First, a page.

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By Scott R. Gourley

09 Dec 11. In April 2011 testimony before the US Senate Armed Services Committee, Subcommittee on Airland, Lieutenant General William Phillips, principal military deputy to the assistant Secretary of the Army for Acquisition, Logistics, and Technology, and Director, Acquisition Career Management, responded to questioning by Senator Scott Brown on the future of the US Army’s M4 carbine program.

“Sir, we have a dual-strategy for the M4 carbine,” Phillips explained. “And, number one, we are going to continue to improve. Right now, we have done about 62 different improvements to the M4 over time. It’s a world-class weapon. There’s over 600,000 of those that are out there, that exist today. And we’re going to continue to improve it. The next phase will be a heavier barrel, an ambidextrous trigger, and also a selector switch that will allow it to also operate on automatic. So, we will continue to improve the M4.”

“At the same time, we’ve improved the ammunition that they’re using in Afghanistan today, the 556,” he added.

The improved ammunition that Phillips was referring to is the new 5.56mm cartridge, the M855A1 Enhanced Performance Round, which began replacing the M855 round in 2010.

According to a late June 2010 press release from the US Army’s Picatinny Arsenal, “The M855A1 resulted in a number of significant enhancements not found in the current round. These include improved hard target capability, more dependable, consistent performance at all distances, improved accuracy, reduced muzzle flash and a higher velocity. During testing the M855A1 performed better than current 7.62mm ball ammunition against certain types of targets, blurring the performance differences that previously separated the two rounds.”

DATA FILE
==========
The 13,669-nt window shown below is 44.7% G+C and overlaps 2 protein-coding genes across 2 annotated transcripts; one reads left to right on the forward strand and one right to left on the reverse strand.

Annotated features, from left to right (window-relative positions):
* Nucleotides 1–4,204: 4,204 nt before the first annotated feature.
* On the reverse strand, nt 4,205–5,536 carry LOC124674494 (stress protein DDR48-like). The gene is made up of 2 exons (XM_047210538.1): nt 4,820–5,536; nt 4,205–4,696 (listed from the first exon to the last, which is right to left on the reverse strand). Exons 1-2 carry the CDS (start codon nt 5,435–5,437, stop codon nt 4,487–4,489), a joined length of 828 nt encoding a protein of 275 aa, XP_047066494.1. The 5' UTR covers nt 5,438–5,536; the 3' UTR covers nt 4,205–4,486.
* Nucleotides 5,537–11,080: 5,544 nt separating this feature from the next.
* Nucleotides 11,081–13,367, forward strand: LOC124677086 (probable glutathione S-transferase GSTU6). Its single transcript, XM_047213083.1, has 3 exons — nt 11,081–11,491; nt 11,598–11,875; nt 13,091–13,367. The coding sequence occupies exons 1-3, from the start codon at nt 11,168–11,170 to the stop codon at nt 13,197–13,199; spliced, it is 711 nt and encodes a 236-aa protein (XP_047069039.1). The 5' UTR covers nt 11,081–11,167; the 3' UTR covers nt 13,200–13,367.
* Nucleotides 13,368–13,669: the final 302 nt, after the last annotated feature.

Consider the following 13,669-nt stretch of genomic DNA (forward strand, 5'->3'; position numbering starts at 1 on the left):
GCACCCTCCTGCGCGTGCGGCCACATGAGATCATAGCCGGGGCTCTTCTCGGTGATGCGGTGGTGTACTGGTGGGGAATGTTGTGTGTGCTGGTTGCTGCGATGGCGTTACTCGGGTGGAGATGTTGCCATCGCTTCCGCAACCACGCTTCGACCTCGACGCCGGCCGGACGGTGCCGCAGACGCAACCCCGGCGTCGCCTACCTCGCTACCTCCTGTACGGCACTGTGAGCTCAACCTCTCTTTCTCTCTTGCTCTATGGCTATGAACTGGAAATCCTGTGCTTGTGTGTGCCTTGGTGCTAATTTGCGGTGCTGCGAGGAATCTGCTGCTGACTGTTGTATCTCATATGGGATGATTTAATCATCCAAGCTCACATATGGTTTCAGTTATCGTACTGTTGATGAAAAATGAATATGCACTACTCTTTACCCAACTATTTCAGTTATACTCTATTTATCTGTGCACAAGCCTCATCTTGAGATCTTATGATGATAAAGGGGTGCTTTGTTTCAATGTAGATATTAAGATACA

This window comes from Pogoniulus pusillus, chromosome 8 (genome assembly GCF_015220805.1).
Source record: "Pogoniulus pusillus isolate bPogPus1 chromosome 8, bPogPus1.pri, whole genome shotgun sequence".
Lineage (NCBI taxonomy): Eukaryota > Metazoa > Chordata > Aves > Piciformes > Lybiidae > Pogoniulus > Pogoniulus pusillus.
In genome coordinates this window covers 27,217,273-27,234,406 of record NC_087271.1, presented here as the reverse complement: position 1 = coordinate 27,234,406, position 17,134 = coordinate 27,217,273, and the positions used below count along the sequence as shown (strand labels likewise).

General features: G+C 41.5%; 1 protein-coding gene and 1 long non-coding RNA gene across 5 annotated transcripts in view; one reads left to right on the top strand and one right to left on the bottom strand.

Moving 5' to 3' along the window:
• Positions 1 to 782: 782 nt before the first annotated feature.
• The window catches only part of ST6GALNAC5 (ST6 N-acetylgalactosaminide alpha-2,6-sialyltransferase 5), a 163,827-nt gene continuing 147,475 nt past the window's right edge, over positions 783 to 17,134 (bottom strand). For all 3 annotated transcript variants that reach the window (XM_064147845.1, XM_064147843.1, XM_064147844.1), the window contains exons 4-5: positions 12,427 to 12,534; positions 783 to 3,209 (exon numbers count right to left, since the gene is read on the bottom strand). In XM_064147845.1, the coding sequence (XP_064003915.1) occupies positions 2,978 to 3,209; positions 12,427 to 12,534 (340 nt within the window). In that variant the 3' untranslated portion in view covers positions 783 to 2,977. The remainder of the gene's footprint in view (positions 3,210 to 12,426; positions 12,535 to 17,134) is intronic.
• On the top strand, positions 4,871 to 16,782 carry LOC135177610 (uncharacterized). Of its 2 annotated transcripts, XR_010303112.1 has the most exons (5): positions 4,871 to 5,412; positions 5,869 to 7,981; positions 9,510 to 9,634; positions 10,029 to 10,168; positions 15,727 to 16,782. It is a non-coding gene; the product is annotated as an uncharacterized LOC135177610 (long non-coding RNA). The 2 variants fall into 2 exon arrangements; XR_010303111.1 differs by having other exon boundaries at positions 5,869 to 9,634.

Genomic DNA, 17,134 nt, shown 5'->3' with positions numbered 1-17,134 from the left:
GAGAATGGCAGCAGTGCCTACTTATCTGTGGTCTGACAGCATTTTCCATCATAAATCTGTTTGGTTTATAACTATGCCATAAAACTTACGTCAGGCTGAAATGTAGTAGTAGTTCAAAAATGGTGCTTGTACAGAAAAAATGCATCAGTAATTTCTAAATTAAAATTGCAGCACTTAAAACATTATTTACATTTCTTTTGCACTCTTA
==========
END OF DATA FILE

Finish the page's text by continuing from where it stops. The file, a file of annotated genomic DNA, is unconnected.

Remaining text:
In late October 2010, just a few months after Soldiers in Afghanistan began using the new M855A1 round in combat, manufacturer ATK announced the start of full rate production “for nearly 300 million rounds of the new M855A1 Enhanced Performance Round (EPR)” at the Lake City Army Ammunition Plant in Independence, MO, adding, “ATK produced the initial 20 million rounds of M855A1, which were delivered to the troops in Afghanistan earlier this year. “

In his April 2011 Senate testimony, Phillips continued, “At the same time, we want to make sure that our soldiers get the best individual carbine that we can deliver…So, we’re going through a full and open competition for the next individual carbine.”

“We just had an industry day, about a week ago, where I opened that conference, where 38 industry partners were there,” he added. “And we’re excited about what industry may come and offer, in terms of what be the next — what might be the next individual carbine.”

In their own description of the 30 March 2011 industry conference, representatives for the Army’s Program Executive Office – Soldier (PEO Soldier) highlighted “nearly 40 weapons manufacturers packed into a hotel across the street from the Pentagon knowing that only one of them will prevail in the Army’s carbine competition to determine who makes the best carbine in the world.”

According to the PEO office description, “The group gathered to hear Army leaders answer questions regarding its full and open competition, which is slated to begin in May [2011]. The competition is part of the Army’s ‘Dual Path Strategy’ to improve its M4 Carbine weapon system while simultaneously challenging industry to present a better carbine.”

Speaking to the gathering, Colonel Doug Tamilio, who at the time was the US Army Project Manager Soldier Weapons, told the audience that the Army expected to release its final “Request for Proposals” (RFP) in May 2011 and would give each industry member 90 days to submit their single weapon design that they feel best meets the Army requirement. The competition phase was expected to last two years, although the time frames will vary based upon the number of entrants recei

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